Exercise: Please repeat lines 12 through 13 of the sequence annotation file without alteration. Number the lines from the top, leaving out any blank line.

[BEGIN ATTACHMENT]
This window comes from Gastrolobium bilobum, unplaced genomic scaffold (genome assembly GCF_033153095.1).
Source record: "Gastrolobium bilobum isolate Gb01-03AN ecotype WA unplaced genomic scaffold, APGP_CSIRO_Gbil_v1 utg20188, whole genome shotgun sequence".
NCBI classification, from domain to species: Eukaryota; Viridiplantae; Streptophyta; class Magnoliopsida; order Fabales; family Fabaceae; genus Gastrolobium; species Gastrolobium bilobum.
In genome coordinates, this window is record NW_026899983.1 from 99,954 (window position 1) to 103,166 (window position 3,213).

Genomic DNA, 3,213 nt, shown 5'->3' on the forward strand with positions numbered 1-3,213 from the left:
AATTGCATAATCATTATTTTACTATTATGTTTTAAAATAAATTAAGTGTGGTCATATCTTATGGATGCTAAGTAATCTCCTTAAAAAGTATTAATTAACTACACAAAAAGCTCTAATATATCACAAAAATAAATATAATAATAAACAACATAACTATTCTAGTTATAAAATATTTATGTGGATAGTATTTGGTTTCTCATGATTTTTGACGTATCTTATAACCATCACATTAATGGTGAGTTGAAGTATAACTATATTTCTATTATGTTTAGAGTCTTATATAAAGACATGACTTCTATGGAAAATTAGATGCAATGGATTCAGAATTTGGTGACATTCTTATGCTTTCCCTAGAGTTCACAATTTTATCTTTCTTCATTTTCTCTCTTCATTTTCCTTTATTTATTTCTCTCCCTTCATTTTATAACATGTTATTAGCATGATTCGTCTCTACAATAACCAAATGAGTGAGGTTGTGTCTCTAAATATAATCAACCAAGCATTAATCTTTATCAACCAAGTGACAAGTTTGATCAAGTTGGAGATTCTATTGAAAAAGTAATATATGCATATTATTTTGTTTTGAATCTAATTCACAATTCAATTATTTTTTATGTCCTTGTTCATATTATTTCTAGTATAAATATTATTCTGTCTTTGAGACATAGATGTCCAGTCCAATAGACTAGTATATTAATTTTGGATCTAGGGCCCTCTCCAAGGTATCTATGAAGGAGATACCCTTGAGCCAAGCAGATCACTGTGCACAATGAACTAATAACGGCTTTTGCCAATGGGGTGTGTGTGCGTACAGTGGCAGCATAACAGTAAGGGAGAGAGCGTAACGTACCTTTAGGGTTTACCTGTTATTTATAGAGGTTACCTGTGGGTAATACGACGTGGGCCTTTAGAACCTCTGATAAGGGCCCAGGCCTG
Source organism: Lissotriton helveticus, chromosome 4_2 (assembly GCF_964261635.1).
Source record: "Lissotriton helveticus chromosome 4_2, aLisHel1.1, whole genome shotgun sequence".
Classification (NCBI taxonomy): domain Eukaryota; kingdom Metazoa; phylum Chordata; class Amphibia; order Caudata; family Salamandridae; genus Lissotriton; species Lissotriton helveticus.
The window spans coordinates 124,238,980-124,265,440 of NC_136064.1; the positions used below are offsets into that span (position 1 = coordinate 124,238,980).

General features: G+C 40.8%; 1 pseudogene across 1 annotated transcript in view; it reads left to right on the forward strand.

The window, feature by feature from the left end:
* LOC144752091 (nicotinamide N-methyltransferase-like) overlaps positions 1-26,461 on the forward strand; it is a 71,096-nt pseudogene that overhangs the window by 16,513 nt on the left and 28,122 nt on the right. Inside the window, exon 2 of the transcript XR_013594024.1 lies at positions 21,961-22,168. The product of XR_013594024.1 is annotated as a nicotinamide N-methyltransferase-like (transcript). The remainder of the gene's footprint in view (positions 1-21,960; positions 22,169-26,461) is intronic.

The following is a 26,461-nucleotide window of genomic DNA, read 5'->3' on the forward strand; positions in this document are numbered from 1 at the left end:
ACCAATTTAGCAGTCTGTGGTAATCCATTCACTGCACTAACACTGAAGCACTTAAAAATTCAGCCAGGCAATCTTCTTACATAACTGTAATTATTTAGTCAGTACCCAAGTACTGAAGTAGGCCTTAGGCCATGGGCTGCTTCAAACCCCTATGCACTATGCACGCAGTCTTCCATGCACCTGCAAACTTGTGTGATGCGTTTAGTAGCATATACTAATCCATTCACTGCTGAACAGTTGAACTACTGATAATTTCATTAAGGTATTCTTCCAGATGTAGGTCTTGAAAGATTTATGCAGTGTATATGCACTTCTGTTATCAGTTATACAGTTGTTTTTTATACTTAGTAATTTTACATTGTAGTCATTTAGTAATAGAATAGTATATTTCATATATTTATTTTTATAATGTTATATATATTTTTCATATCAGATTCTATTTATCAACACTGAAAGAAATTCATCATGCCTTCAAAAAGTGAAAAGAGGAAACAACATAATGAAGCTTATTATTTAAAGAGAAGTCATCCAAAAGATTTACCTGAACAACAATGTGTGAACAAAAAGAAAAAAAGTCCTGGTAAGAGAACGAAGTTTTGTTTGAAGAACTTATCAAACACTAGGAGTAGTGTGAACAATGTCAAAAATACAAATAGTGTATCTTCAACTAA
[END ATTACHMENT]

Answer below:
The window, feature by feature from the left end:
* LOC144752091 (nicotinamide N-methyltransferase-like) overlaps positions 1-26,461 on the forward strand; it is a 71,096-nt pseudogene that overhangs the window by 16,513 nt on the left and 28,122 nt on the right. Inside the window, exon 2 of the transcript XR_013594024.1 lies at positions 21,961-22,168. The product of XR_013594024.1 is annotated as a nicotinamide N-methyltransferase-like (transcript). The remainder of the gene's footprint in view (positions 1-21,960; positions 22,169-26,461) is intronic.